AirPods 2 vs. AirPods: What's the difference?

When it comes to AirPods 2 vs. AirPods, as we said in our AirPods 2 review, the differences are small and, in some ways, not different at all (the color and style, for example). Because of the minor upgrade, it becomes even more challenging to decide what to buy. Should you upgrade from the first generation? Should you get the Wireless Charging Case?

To be honest, we think you should consider the AirPods 3, which are the latest generation of AirPods. However, the AirPods 3 have a design that is more in line to AirPods Pro, so if you prefer the older design and fit of AirPods, then let's break down the AirPods 2 vs. AirPods battle right now.

At iMore we test the products at hand rigorously, reviewing them to make sure that they're right for you. In this case, we've used the two pairs of AirPods side by side to see which are our favorites: and which you should buy.

AirPods 2 vs. AirPods: The specs

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Header Cell - Column 0 AirPods 1AirPods 2
Battery life (talk)2 hours3 hours
battery life (music)5 hours5 hours
Bluetooth version4.25.0
Siri connectionDouble-tap to activateVoice-activated or double-tap
Wireless chargingWith additional Wireless Charging Case purchaseWith Wireless Charging Case
iOS system requirementsiOS 10 or lateriOS 12.2 or later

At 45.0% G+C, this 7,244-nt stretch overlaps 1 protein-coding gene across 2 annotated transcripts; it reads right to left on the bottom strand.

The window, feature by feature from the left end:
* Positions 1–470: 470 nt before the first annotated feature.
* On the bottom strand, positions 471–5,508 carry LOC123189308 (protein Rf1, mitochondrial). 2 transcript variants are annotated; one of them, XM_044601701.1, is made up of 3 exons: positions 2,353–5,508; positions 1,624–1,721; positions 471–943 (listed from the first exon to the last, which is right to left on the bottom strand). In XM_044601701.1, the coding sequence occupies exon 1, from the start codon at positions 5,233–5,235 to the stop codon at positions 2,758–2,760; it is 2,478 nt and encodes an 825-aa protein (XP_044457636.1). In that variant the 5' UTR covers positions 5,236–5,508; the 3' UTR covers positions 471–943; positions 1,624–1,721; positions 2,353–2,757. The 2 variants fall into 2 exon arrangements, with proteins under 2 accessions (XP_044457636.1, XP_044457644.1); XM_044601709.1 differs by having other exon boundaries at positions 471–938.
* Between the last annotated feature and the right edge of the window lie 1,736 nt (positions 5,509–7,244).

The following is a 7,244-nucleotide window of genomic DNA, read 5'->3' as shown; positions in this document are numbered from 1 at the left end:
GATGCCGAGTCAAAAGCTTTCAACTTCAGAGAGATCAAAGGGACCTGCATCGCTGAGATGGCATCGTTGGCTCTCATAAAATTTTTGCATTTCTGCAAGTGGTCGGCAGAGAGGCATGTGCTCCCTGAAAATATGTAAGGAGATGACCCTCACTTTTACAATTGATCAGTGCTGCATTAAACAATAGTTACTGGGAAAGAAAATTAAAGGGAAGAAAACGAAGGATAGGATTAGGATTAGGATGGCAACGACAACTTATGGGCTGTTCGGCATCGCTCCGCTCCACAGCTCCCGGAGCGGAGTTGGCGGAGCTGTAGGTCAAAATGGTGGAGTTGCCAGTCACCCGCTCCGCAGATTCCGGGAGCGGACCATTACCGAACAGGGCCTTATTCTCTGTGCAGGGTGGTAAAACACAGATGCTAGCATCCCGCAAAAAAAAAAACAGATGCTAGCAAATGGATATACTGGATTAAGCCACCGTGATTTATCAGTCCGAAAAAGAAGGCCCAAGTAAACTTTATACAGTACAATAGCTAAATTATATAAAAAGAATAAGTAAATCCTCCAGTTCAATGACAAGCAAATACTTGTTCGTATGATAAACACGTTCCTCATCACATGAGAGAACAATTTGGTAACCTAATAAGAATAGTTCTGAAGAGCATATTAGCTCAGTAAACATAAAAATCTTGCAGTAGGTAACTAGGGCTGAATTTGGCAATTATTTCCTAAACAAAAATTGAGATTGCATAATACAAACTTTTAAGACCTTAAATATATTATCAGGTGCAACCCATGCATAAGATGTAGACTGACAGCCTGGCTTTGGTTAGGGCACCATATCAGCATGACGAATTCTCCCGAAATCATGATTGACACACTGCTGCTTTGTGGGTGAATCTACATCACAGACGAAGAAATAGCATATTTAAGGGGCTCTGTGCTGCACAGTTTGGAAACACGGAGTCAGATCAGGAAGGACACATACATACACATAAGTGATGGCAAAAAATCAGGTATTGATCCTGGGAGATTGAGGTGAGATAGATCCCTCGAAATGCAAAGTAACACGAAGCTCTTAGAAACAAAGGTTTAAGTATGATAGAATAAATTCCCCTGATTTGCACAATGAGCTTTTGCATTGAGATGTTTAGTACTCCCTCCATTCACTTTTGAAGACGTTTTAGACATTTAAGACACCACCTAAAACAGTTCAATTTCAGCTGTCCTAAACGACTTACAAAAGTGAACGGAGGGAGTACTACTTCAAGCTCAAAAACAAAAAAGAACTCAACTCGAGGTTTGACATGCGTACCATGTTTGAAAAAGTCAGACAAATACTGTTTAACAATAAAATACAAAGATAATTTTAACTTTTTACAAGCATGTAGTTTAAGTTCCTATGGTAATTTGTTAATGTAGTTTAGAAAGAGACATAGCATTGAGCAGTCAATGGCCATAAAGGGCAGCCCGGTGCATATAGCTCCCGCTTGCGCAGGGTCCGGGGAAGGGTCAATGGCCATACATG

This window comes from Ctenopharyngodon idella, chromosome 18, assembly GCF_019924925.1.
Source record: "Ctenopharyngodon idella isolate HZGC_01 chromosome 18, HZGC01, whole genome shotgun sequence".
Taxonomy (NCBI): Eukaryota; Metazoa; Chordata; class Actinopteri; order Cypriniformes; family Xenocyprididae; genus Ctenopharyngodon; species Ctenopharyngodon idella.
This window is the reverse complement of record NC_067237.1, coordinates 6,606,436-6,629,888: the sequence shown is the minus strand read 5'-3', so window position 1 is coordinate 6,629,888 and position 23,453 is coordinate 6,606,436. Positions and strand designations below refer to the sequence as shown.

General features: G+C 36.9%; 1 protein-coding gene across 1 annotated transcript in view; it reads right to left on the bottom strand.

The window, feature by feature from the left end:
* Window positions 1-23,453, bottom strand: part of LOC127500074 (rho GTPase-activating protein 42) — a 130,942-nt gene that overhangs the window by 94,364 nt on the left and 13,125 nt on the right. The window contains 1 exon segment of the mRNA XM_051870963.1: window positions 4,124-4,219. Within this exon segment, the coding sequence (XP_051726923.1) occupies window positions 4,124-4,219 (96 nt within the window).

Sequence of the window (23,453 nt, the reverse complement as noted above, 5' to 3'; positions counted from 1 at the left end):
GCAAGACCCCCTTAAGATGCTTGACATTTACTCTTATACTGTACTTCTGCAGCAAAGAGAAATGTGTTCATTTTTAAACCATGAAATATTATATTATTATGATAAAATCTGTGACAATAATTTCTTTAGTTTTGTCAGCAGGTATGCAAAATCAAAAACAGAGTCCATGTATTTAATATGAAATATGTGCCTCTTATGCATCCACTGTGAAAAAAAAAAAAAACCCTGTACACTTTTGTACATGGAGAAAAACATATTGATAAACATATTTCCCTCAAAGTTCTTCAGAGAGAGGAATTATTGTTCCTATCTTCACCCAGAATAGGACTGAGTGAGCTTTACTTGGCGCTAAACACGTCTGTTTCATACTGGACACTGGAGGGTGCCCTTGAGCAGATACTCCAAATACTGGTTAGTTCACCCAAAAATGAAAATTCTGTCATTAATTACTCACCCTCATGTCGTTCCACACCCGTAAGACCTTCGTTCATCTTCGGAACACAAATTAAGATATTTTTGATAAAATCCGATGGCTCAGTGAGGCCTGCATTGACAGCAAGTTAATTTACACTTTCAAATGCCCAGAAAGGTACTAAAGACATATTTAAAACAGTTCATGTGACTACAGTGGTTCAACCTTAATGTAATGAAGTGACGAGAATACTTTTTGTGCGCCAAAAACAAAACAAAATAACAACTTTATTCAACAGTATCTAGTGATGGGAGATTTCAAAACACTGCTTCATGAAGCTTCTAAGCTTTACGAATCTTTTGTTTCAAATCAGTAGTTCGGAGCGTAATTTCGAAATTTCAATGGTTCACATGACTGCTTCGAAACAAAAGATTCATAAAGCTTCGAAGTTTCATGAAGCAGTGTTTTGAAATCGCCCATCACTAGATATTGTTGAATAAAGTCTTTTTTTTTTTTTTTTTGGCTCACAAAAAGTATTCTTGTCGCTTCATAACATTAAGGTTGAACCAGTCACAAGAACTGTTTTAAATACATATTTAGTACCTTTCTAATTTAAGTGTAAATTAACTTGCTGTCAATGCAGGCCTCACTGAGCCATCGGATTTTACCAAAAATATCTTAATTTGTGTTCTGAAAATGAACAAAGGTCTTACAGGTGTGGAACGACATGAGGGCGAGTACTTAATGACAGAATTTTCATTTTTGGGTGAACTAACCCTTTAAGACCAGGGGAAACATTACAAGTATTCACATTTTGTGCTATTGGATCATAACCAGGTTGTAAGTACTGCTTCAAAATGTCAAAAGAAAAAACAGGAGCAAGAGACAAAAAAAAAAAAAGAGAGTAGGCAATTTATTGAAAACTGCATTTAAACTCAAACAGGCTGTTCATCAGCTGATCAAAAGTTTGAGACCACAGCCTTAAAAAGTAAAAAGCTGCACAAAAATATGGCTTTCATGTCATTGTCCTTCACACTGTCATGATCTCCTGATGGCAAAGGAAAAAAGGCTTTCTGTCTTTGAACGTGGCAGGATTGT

watchOS system requirementswatchOS 3 or laterwatchOS 5.2 or later
macOS system requirementsmacOS High Sierra 10.13.6 or latermacOS Mojave 10.14.4 or later
Apple TV supportYesYes

AirPods 2 vs. AirPods: Should you upgrade from first generation?

AirPods 2 and AirPods 1 next to an iPhone X on a wooden table

AirPods 2 earbuds (Image credit: iMore / Future)

The short answer here is yes, definitely. The original AirPods first came out in 2016, so as of right now, they're about six years old. In that time span, there may have been a lot of battery degradation, and your first-gen AirPods may not be lasting as long as they used to when you first got them. I'd honestly be surprised if they last more than an hour or two at this point. Plus, you won't be able to find a new pair of original, first-gen AirPods anywhere these days besides places like eBay, and who knows if those are used or not (gross!)

Not to mention that Apple did make some nice improvements to the second-gen AirPods, so there is plenty of reason to upgrade. First, it comes with the newer H1 chipset rather than the original W1, which connects even faster than the first gen. The AirPods 2 is also overall better because it has a longer talk time, voice-activated Siri, lower latency, and stronger connectivity than its predecessor.

The original AirPods came out in 2016, so as of right now, they're about six years old.

However, Apple didn't change the look of AirPods at all from the first generation to the second. They have the same speaker placement, which doesn't necessarily work with all ears (AirPods Pro may be a better contender for some), and still only come in white. If you're hoping to show off how much cooler you are than everyone else with the latest AirPods, no one's going to be able to tell the difference. But you could get some cool AirPods cases to add some style and flair to either generation of AirPods if you want. If you don't necessarily care that you have the real thing or not, you could even go the route of knockoff AirPods — most people won't be able to tell the difference, and you can save some dough in the process.

With that being said, here are a few things for you to consider before making your final decision.